The British were in search of cooler places in their colonies because colder climates were seen as healthier and more familiar environments where tropical diseases were less prevalent. Seeking a place with cool weather and strategic benefits, David Scott,  the British East India Company’s first agent to the North East chose the tribal hamlet of Sohra. One of the earliest references to Sohra’s rain is found in a letter written by Scott dated June 10, 1827. Addressed to the then Governor General Lord William Pitt Amherst, the letter read,“We have had almost incessant rains and mist here since the 28th last (May 1827)”. (According to a BBC report by Trishna Mohanty).

The Monsoons

Every year in the monsoon months, from May to September, Meghalaya is drenched by monsoon winds that travel north from the Bay of Bengal across the humid floodplains of Bangladesh. Upon reaching the steep Garo, Khasi, and Jaintia hills of Meghalaya, these air currents are forced through gorges and up steep slopes, where they condense and release their moisture as orographic rainfall. With rains and fogs enveloping this quaint little village, in 1831, on Scott’s recommendation, the British government in India established a hill station in Sohra as their headquarters in North-East India. To them, it also resembled Scotland. That is how, Meghalaya, meaning the land of the clouds, later earned the British sobriquet “the Scotland of the East”.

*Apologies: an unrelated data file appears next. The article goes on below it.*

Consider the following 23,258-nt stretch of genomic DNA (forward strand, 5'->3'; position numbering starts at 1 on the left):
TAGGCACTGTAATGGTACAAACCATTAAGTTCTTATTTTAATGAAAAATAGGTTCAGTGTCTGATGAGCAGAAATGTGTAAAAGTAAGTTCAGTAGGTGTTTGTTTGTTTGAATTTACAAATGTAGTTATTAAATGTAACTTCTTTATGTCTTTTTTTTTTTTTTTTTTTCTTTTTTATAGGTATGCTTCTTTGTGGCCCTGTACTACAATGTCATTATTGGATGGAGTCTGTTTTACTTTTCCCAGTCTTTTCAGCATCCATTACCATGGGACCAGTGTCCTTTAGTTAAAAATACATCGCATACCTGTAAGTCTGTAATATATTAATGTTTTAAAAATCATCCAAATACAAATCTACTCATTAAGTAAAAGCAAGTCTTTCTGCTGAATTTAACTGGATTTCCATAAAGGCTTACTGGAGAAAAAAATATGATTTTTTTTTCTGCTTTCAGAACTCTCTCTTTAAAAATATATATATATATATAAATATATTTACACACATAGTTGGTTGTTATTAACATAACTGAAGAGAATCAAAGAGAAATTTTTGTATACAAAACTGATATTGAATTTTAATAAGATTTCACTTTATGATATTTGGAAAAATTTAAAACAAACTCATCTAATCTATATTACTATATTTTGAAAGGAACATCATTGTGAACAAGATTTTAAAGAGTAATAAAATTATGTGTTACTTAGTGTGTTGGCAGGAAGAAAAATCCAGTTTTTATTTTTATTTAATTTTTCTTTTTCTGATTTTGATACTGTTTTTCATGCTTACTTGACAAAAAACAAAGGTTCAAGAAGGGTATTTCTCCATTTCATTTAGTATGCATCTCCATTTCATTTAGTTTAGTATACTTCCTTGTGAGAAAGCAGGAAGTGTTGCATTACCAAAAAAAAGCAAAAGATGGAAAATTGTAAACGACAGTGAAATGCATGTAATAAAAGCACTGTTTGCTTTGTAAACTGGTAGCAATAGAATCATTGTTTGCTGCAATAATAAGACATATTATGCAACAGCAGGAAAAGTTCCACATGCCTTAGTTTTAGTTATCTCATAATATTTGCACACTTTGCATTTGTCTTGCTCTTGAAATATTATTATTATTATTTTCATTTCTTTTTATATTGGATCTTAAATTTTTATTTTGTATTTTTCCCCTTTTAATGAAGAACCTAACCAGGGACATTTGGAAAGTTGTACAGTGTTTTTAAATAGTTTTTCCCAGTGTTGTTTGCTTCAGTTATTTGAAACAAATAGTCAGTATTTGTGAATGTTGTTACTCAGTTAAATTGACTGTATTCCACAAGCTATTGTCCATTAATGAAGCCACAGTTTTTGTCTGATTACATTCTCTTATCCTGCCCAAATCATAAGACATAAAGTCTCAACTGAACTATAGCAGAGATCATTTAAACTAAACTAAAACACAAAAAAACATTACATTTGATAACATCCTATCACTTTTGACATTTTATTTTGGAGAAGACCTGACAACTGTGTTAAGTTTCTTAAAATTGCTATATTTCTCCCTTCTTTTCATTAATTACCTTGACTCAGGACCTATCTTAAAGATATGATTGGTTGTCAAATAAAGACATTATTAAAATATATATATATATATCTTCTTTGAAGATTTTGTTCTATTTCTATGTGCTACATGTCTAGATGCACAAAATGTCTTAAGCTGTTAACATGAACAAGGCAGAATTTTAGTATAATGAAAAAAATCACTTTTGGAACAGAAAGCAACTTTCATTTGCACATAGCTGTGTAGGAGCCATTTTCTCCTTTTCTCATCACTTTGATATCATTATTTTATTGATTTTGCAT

Of late, it has been replaced by Mawsynram, situated just 15 KM to the west.  During the winter months, however, Sohra faces an acute water shortage. This doesn’t add up for the wettest place to face a water crisis, but in reality, erratic rainfall patterns especially in the dry season (November, December, January and February) are to be blamed, along with the increasing population and irreversible environmental degradation globally.